Mainline Linux Kernel 5.19 arrives with improved hardware support and core kernel module refinements. Here’s a quick overview of the new features with additional details.
Linux Torvalds announced the release of Linux Kernel 5.19 as the fourth stable mainline Kernel release of 2022. This release introduces support for new processors, graphics cards, and other refinements.
The development and release-candidate cycle of Linux Kernel 5.19 are a little longer than other releases. Primarily because of the Ratbleed Arbitrary Speculative Execution With Return Instructions vulnerability uncovered last month. While it is not entirely fixed, some of the patches for x64 land in this version.
Although, as the experts say, Ratbleed is not found in the wild yet, and is only possible in the lab environment. So, other than that, essential ARM changes continue to pour in while improvements are seen across networking, storage and other Kernel modules.
Although a nice write-up I published on Kernel 5.19 features on the first release candidate announcement, I will wrap up the essential features in this post.
But before that, the most interesting thing is that Linus used an Apple ARM device running Asahi Linux to release this version. In a way, it’s a “first”, and here’s what he has to say.
On a personal note, the most interesting part here is that I did the release (and am writing this) on an arm64 laptop. It’s something I’ve been waiting for for a loong time, and it’s finally reality, thanks to the Asahi team. We’ve had arm64 hardware around running Linux for a long time, but none of it has really been usable as a development platform until now.
It’s the third time I’m using Apple hardware for Linux development – I did it many years ago for powerpc development on a ppc970 machine. And then a decade+ ago when the Macbook Air was the only real thin-and-lite around. And now as an arm64 platform.
Not that I’ve used it for any real work, I literally have only been doing test builds and boots and now the actual release tagging. But I’m trying to make sure that the next time I travel, I can travel with this as a laptop and finally dogfooding the arm64 side too.Linus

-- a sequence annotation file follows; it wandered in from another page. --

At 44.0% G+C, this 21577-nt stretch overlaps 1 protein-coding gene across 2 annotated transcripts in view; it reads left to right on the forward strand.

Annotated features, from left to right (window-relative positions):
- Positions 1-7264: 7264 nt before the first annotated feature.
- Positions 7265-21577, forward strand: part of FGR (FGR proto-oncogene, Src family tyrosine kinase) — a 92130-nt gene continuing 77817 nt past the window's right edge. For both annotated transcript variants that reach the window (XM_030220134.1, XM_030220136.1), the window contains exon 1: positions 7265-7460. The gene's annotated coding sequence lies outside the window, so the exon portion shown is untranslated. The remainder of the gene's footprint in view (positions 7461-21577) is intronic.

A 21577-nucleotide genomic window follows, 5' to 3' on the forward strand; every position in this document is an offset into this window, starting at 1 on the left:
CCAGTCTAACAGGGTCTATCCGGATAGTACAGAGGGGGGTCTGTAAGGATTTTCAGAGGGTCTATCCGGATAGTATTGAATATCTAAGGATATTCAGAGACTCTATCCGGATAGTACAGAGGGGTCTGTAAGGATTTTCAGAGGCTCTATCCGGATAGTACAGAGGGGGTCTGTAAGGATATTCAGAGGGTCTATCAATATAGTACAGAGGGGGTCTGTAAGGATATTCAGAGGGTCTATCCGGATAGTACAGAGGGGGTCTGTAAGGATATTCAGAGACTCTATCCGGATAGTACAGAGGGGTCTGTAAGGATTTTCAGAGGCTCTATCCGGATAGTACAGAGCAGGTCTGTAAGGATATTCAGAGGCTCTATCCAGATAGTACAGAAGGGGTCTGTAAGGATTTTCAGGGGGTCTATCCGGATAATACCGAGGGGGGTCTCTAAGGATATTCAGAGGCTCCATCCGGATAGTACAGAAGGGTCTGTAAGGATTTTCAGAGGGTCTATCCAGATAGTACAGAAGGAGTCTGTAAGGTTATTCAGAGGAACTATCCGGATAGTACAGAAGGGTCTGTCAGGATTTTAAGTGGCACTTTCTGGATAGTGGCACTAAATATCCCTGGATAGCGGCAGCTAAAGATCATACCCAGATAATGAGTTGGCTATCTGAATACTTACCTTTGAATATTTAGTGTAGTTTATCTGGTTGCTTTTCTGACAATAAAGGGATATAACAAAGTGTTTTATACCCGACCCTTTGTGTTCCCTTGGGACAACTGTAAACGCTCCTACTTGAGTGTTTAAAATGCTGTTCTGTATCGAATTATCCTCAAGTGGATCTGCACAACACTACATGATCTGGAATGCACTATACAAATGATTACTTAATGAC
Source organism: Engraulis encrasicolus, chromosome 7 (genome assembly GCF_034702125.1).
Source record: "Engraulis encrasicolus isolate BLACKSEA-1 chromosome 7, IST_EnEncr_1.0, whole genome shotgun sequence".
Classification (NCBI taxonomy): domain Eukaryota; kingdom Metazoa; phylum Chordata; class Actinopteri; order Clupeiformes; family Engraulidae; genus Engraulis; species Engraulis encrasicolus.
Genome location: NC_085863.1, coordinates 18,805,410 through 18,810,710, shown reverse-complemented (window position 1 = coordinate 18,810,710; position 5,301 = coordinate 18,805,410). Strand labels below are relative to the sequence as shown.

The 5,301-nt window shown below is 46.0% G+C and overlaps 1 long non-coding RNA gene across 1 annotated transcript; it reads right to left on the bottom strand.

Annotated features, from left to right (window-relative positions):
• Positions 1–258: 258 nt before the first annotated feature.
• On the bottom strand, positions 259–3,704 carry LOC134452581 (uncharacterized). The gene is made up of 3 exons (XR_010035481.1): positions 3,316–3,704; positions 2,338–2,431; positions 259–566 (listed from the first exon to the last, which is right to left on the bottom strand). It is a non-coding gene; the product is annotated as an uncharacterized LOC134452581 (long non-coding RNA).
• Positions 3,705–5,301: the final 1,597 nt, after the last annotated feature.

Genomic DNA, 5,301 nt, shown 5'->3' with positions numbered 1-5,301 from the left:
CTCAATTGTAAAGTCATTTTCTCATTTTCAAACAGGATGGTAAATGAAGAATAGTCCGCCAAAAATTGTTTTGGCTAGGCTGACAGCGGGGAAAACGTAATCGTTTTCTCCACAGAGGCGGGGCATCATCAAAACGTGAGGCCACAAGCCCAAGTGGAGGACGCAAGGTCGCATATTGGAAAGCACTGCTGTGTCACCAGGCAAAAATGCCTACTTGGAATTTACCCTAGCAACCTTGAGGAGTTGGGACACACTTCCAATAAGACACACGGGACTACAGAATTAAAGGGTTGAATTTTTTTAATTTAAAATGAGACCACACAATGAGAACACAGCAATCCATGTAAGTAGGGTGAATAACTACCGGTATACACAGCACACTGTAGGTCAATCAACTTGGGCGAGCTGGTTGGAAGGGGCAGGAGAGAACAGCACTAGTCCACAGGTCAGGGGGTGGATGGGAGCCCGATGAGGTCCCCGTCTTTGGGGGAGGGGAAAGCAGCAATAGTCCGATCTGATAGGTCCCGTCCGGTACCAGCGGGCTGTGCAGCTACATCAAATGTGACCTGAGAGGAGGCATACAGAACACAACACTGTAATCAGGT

Table of Contents
Linux Kernel 5.19 – What’s New
Firstly, initial support for the LoongArch CPU family lands in this Kernel release. The LoongArch is the general purpose CPU developed by the Chinese company Loongson, and it’s based on MIPS architecture hopefully, complete support will be available by Kernel 5.20.
We are seeing more thermal power changes for current processor line-ups for the last few Kernel releases. The Kernel 5.19 release also brings Run-Time Average Power Limiting (RAPL) support for Intel’s Raptor and Alder Lake processors.
A new Intel IFS driver support brings a feature which helps to detect the hardware issues such as CPU faults at the circuit level at an early stage of deployment of the processors.
While the thermal and power-dominated Intel CPUs, AMD sees more performance updates in its own CPU families. Firstly, more updates were introduced in the Instruction-Based Sampling (IBS) module for AMD Zen 4 CPUs are planned for the end of this year. Moreover, PerfMonV2 is introduced in this release giving more performance monitoring capabilities.
Additionally, AMD Zen 4 CPUs introduced an Instruction-based sampling (IBS) which is planned for release by the end of this year.
Also, the support for a.out is removed in this release.
Major ARM update
A big step for the ARM platforms has finally arrived. The mainline Linux Kernel now supports multiple ARM platforms, which is a big step considering it was in the works for a decade and includes a vast number of patches.
Graphics and Storage Updates
Under the hood, the graphics and storage updates received several updates.